Friday, November 18, 2011

The Black Dagger Brotherhood: Lover Eternal

Oh man, I think I'm in love....

I've always had a thing against arrogance, particularly arrogant men.  They just make my inner feminist want to put on her shitkickers and bring out a blowtorch.  It's an irony to call oneself humble, but I'm generally not the type to trot out my accomplishments or act in a superior manner to others (unless they are arrogantly ignorant, which is a subclass of arrogance that really sets me off).  To see others act as though they are the best and only game in town just makes me want to go to another playground.

Now, I say that knowing that I find confidence attractive.  Without getting into a semantics debate over the difference between arrogance and confidence, suffice it to say I have often found self-confidence to be more of turn-on than a well-tailored suit or a fast car.  Confidence in one's abilities, knowledge, and talents denotes a sense of honesty and introspection; you have to know yourself before you can sell yourself.

Arrogance, on the other hand, is a front; it's a paint job to hide the underlying fear of inferiority and lies told to cover up that fear.  Arrogance usually comes out in a public display of false feathers, a showmanship of self that leaves others feeling less, engendering a sense of envy that might not be based on anything tangible.  Sometimes, though, arrogance blinds the self more than it does the group.  The lie that covers up a sense of inferiority is sometimes on that makes the self seem less, a false sense of modesty.  Arrogance can blind us to what is in front of us and can keep us stuck in a parody of reality.  The fantasy that we tell ourselves, that we bolster ourselves with, is in fact the most detrimental confidence we could give ourselves.

The second book in the Black Dagger Brotherhood series, Lover Eternal, is focused on Rhage.  The story begins about a month after the end of the first book.  The Brotherhood has moved in together at the Tombs mansion, and they are settling in to a more coordinated team, being led by Tohrment.  The brothers are now living, working, and training with each other 24/7; one hopes the end result is a more cohesive group to go after the Lessening Society.

Rhage is an arrogant git at first glance.  By far the most gorgeous member of the Brotherhood, he would make actors feel like trailer trash.  He's a blond beauty, an angel with the nickname of Hollywood, and he has a talent for having a big mouth, usually pissing someone off at least twice a day.  (Personally, I think of this guy, only with blue eyes instead of his normal brown.  Mmmmmmmm...).  He also has a talent for getting laid; he would make Wilt Chamberlain look like a choir boy.  Of all the vices to have, being a god of random hook-ups is one most guys respect.

However, Rhage's excesses are not so much by choice as by necessity.  Due to previous bad behavior, which is explained in the course of the story, we learn Rhage has been cursed by the Scribe Virgin.  Intense emotions will bring on an immediate change, forcing him to transform into a violent beast (think along the lines of an Eastern dragon, like Haku in Spirited Away).  Certain releases found in intense physical activity, such as extreme exercise routines, binge eating, and sexual release, help keep the beast at bay.  If he could choose for himself, Rhage would choose the life of a happily monogamous man.  Unfortunately, he can't choose, so he puts up a front, showing the world an arrogant man who is thrilled to be a love god.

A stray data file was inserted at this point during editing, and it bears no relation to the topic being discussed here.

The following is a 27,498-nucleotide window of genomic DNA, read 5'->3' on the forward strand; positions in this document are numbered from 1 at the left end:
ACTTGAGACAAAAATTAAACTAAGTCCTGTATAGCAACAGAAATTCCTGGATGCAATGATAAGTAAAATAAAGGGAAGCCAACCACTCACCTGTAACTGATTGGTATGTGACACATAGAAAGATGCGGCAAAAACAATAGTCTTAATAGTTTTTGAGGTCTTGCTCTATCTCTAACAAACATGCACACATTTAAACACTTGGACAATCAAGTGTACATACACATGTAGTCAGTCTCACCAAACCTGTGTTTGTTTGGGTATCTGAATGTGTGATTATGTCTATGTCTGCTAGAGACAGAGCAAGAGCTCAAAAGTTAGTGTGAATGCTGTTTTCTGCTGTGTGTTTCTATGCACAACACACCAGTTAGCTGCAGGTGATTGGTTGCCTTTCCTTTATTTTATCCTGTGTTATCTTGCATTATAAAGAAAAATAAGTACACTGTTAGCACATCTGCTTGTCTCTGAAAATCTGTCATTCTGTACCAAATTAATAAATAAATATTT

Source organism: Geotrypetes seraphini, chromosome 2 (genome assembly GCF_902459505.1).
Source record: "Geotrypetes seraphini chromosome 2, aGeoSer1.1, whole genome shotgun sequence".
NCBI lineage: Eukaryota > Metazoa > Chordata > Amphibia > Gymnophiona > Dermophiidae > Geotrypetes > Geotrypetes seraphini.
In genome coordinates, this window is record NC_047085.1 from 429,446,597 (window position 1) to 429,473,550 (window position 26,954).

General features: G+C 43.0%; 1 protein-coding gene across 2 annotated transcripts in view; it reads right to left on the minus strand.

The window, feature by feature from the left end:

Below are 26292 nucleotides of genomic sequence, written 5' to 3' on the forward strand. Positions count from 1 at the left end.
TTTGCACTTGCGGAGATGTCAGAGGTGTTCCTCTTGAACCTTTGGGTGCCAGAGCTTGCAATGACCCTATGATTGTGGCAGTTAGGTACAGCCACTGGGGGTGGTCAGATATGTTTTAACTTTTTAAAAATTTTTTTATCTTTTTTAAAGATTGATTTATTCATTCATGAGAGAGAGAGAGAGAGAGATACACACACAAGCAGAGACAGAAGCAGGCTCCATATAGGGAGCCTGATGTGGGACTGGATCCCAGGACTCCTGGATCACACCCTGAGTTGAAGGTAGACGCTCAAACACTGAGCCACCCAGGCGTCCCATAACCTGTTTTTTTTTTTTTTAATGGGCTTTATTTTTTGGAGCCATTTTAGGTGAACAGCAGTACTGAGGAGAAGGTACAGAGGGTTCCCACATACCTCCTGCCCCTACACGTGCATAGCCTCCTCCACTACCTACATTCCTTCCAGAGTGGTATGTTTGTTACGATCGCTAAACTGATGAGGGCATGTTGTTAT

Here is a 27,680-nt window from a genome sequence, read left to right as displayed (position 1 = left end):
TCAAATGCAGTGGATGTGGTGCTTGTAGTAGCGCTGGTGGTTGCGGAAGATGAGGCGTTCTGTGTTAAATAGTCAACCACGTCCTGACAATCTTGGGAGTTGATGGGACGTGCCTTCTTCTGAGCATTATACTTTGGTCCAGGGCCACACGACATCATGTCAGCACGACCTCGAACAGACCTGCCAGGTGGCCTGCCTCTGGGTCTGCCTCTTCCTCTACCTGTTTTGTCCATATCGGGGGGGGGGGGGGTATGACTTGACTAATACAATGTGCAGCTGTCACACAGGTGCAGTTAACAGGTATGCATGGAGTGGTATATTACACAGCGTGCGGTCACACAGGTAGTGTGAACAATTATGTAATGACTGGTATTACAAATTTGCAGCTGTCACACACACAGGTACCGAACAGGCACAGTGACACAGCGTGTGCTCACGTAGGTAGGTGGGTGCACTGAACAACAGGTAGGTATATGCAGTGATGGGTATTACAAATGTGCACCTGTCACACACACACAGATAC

Mary Luce feels like "ordinary" should have her picture next to it in the dictionary.  At age 31, she sees her life as mostly over, having never started in the first place.  Alone after her mother's death, and taking a mandated break from her volunteer work at a suicide hotline, Mary's life spins further out of control as she learns her leukemia is out of remission with a vengeance.  All this in just the first thirty pages.  However, a chance meeting with a young mute man propels her life in a whole new direction.

John Matthew is a total mystery.  To date, he is an orphan raised by nuns, mute since birth as far as they can figure.  He becomes friends with Mary and her neighbor Bella; Bella recognizes John as a pre-transition vampire, and she calls in to the Brotherhood for help.  Mary, John, and Bella are almost instantly caught up in the thrall of three of the brothers.  One can only hope it is for the better.

When Rhage begins to show interest in Mary, she assumes it can't be real.  Someone who looks like an angel shouldn't be going for the plain girl, right?  Everything in Mary's mind tells her that Rhage's attentions cannot be anything more than pity.  Relying on anyone, much less someone who she feels vulnerable around, scares Mary to the core.  This time, her confidence in her conclusions about Rhage is true arrogance.  Despite the truth to Rhage's feelings, Mary's refusal to let him in borders on the annoying.  She confuses being a strong person with an unwillingness to be reliant on anyone.

In the end, Mary finally gets it, and learns that Rhage's unwillingness to do anything for her is real.  To him, confronting her illness head on walks the same line of humility and sympathy as his own hard-won self-control.  The author does a good job experimenting with plot twists in this particular story.  Though everything ends well, the author tosses in a major plot twist twenty pages before the end of the book.  I imagine she did it as a bit of a fake-out for the audience, and also as a way to play around with (and solve) twists in plot lines.  Also, the writing style is definitely developing, though the continual use of certain abbreviations does annoy me because I hate losing the flow of the story to figure out what they mean.  And it looks like I'm going to have to get my sister to make me a Brotherhood soundtrack; she would know most of the songs mentioned in the books, and I'd like to listen to it to get a better feel for the story.... and get my Rhage on.....

Friday, November 11, 2011

The Black Dagger Brotherhood: Dark Lover

Dark Lover by J. R. Ward